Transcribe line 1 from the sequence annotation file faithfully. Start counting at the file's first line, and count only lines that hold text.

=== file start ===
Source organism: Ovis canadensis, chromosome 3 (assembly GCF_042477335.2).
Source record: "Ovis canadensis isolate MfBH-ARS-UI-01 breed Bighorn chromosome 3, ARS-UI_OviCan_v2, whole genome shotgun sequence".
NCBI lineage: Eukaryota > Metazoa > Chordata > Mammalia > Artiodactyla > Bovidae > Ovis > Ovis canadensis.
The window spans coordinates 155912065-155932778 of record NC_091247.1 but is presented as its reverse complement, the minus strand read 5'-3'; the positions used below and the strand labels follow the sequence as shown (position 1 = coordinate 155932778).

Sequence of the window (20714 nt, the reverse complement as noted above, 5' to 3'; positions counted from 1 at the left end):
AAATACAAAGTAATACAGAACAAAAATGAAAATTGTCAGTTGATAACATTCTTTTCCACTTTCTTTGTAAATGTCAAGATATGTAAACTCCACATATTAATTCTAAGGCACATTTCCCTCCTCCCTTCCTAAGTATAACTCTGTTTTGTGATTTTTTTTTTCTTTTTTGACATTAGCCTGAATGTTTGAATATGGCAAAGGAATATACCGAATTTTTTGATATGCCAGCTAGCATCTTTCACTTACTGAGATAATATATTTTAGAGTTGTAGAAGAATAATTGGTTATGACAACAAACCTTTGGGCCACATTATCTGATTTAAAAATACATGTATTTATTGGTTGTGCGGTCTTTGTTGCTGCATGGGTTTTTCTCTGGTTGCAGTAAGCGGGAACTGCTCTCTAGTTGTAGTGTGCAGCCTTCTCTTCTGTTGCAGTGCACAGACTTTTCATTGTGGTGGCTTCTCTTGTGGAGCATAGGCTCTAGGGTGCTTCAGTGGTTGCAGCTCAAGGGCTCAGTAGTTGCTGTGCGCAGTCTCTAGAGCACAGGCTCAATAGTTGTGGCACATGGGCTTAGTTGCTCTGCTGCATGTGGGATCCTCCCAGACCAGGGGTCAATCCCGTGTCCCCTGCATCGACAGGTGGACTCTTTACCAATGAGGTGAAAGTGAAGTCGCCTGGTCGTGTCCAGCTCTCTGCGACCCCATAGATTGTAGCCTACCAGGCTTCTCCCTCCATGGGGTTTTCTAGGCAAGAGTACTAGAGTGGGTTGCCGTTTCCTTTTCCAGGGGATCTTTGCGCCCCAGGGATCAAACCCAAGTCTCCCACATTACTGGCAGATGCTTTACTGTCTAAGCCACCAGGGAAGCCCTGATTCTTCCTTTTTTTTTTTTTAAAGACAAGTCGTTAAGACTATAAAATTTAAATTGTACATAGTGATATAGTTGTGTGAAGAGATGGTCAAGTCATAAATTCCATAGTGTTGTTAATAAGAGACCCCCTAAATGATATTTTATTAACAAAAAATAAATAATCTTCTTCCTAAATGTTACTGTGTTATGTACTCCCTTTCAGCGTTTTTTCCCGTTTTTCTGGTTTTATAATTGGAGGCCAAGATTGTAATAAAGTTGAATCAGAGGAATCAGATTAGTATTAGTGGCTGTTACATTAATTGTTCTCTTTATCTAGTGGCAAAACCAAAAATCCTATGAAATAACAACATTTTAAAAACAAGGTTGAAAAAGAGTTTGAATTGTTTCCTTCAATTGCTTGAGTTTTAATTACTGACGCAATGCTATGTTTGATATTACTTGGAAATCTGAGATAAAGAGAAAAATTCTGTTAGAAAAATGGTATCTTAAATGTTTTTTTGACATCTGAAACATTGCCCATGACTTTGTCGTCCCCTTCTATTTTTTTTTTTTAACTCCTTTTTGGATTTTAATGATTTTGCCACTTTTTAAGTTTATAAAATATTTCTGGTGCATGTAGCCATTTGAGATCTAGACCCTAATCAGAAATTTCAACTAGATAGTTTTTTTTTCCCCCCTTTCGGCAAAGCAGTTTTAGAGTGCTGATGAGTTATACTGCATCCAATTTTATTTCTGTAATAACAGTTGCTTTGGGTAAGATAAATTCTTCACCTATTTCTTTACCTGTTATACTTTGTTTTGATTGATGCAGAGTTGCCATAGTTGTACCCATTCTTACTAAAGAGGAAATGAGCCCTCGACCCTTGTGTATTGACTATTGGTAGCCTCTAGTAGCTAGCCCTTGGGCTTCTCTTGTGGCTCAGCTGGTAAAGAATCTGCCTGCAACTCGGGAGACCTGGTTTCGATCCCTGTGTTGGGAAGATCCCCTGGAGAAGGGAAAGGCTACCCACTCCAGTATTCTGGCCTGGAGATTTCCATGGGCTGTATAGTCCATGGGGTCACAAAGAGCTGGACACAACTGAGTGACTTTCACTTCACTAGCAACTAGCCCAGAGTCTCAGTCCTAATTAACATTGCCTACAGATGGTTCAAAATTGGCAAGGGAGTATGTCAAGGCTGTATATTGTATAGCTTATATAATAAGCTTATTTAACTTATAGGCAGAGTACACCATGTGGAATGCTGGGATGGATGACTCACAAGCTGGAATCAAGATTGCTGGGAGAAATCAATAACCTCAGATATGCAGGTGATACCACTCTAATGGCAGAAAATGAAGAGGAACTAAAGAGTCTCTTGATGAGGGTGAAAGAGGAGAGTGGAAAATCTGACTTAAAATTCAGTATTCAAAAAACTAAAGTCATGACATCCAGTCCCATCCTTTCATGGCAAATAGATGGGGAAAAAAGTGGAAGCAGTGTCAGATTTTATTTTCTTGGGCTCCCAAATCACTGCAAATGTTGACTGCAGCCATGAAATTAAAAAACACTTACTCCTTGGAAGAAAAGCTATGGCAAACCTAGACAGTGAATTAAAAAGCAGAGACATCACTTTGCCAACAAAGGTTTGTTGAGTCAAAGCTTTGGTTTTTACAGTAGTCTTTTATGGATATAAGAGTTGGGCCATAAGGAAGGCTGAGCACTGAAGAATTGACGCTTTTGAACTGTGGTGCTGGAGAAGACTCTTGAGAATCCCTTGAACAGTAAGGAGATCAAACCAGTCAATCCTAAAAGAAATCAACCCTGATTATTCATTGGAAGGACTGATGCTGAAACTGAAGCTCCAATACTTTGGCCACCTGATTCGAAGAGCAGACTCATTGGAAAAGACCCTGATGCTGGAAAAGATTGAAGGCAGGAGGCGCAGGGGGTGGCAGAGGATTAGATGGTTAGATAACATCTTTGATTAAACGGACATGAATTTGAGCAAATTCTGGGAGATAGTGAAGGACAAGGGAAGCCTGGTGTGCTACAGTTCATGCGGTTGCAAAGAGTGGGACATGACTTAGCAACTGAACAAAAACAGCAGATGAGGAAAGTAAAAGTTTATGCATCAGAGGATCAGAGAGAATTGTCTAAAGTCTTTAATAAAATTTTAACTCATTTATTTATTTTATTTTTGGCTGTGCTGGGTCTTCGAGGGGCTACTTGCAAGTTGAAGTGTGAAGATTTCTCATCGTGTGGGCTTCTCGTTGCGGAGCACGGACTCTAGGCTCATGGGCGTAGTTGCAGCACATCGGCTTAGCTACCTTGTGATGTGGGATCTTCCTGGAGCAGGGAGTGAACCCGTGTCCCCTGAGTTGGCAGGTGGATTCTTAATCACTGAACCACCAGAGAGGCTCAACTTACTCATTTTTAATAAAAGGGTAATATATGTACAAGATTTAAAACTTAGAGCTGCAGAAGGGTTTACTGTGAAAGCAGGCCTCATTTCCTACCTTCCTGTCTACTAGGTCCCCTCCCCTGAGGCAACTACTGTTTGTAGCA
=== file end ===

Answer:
Source organism: Ovis canadensis, chromosome 3 (assembly GCF_042477335.2).